When it comes to first, second, third, and other round-numbered cousins (without the “times removed” on the relationship), it is quite easy to determine. Just remember that first cousins share the same grandparents as you (but aren’t your siblings). Second cousins share the same great-grandparents as you. Third cousins share the same great-great-grandparents as you, and so on down the cousin line.
When you add “removed” onto the relationship, just remember that the word, when applied to cousins, designates how many generations away from each other you are on your family tree. As an example, a second cousin twice removed is a grandchild of your second cousin… the child is removed from you by two generations. You and your second cousin share a set of great-grandparents, then your second cousin’s child is one generation removed from the relationship with your second cousin, and their grandchild is two generations removed.
You can often imagine a “cousin pyramid” in your mind to determine cousin relationships. A basic one includes our shared set of grandparents or great-grandparents (of however many “greats”) are at the top of the pyramid, then your parents and their siblings are the second level, and you and your first cousins are the third level. Any generations who come after you on the “cousin pyramid” are removed from you by however many generations they are from your round number cousin relationship with their parents. To add more generations going backward (however many “greats” you need to add to a direct grandparent), just make the farthest generation back you are going the top of the pyramid, and count down the generations from there. Any cousin who is on the same generation line as you is a round number cousin. Cousins up or down the line from you are removed.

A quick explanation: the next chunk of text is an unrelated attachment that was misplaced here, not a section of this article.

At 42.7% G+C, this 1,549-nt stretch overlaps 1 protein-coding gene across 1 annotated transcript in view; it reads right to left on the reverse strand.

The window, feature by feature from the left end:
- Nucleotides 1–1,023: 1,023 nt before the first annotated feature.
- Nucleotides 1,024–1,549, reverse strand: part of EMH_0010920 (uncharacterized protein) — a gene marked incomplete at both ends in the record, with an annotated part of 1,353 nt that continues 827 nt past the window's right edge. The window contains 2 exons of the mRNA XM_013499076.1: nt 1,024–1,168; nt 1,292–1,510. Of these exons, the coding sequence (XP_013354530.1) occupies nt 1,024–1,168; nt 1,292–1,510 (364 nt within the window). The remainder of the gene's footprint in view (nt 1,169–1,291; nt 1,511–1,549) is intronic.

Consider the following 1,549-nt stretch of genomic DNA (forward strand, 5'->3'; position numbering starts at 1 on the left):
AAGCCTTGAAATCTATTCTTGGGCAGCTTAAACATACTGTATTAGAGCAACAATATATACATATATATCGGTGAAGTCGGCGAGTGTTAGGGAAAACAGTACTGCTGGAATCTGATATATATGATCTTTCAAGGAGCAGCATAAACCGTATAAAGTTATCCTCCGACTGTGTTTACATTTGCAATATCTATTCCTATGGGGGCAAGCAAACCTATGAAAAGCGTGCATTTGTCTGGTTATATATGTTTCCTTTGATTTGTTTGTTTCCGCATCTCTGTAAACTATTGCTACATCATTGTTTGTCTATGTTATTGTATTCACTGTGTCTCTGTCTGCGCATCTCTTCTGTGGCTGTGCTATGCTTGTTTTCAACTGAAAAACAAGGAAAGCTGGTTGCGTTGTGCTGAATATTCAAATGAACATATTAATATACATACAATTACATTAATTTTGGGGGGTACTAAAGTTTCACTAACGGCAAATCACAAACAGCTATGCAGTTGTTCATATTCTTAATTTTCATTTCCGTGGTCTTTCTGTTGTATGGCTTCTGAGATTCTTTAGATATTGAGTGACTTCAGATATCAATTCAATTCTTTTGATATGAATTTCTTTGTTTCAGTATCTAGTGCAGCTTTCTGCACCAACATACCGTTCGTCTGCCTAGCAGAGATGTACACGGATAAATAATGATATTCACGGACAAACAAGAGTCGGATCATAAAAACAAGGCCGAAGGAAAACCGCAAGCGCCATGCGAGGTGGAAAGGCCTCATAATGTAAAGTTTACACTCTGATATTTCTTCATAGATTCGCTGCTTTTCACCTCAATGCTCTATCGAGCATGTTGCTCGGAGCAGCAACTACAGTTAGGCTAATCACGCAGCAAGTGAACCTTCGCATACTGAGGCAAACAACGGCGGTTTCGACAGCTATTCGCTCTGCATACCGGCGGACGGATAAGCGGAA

Creating a richer, more detailed, and accurate family tree is as easy as that.
Will Moneymaker founded Ancestral Findings back in 1995. He has been involved in genealogy research for over 20 years. The thrill of the hunt, the adventure, and the excitement begin when he started investigating the meaning of his surname. Why I Love Genealogy (And You Should, Too!)